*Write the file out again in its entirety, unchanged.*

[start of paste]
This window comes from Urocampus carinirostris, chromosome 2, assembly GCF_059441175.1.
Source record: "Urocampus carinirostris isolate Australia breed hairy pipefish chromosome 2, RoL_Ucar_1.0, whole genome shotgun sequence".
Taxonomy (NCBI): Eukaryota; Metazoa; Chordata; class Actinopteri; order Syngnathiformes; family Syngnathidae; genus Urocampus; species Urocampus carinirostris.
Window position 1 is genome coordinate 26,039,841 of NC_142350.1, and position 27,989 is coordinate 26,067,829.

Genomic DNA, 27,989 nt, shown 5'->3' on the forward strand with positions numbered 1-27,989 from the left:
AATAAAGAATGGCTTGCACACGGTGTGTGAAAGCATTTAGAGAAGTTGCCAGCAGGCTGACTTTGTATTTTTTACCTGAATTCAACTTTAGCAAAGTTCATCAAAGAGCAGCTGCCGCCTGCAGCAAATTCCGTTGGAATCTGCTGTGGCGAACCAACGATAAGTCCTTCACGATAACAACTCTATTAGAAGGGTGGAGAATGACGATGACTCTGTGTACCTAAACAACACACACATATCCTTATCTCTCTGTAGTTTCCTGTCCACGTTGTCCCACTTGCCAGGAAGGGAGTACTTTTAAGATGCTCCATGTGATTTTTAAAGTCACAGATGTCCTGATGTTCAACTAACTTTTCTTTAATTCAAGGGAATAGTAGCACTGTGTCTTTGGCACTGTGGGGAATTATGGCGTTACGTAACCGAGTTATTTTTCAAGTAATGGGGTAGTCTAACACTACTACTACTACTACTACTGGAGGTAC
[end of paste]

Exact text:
This window comes from Urocampus carinirostris, chromosome 2, assembly GCF_059441175.1.
Source record: "Urocampus carinirostris isolate Australia breed hairy pipefish chromosome 2, RoL_Ucar_1.0, whole genome shotgun sequence".
Taxonomy (NCBI): Eukaryota; Metazoa; Chordata; class Actinopteri; order Syngnathiformes; family Syngnathidae; genus Urocampus; species Urocampus carinirostris.
Window position 1 is genome coordinate 26,039,841 of NC_142350.1, and position 27,989 is coordinate 26,067,829.

Genomic DNA, 27,989 nt, shown 5'->3' on the forward strand with positions numbered 1-27,989 from the left:
AATAAAGAATGGCTTGCACACGGTGTGTGAAAGCATTTAGAGAAGTTGCCAGCAGGCTGACTTTGTATTTTTTACCTGAATTCAACTTTAGCAAAGTTCATCAAAGAGCAGCTGCCGCCTGCAGCAAATTCCGTTGGAATCTGCTGTGGCGAACCAACGATAAGTCCTTCACGATAACAACTCTATTAGAAGGGTGGAGAATGACGATGACTCTGTGTACCTAAACAACACACACATATCCTTATCTCTCTGTAGTTTCCTGTCCACGTTGTCCCACTTGCCAGGAAGGGAGTACTTTTAAGATGCTCCATGTGATTTTTAAAGTCACAGATGTCCTGATGTTCAACTAACTTTTCTTTAATTCAAGGGAATAGTAGCACTGTGTCTTTGGCACTGTGGGGAATTATGGCGTTACGTAACCGAGTTATTTTTCAAGTAATGGGGTAGTCTAACACTACTACTACTACTACTACTGGAGGTAC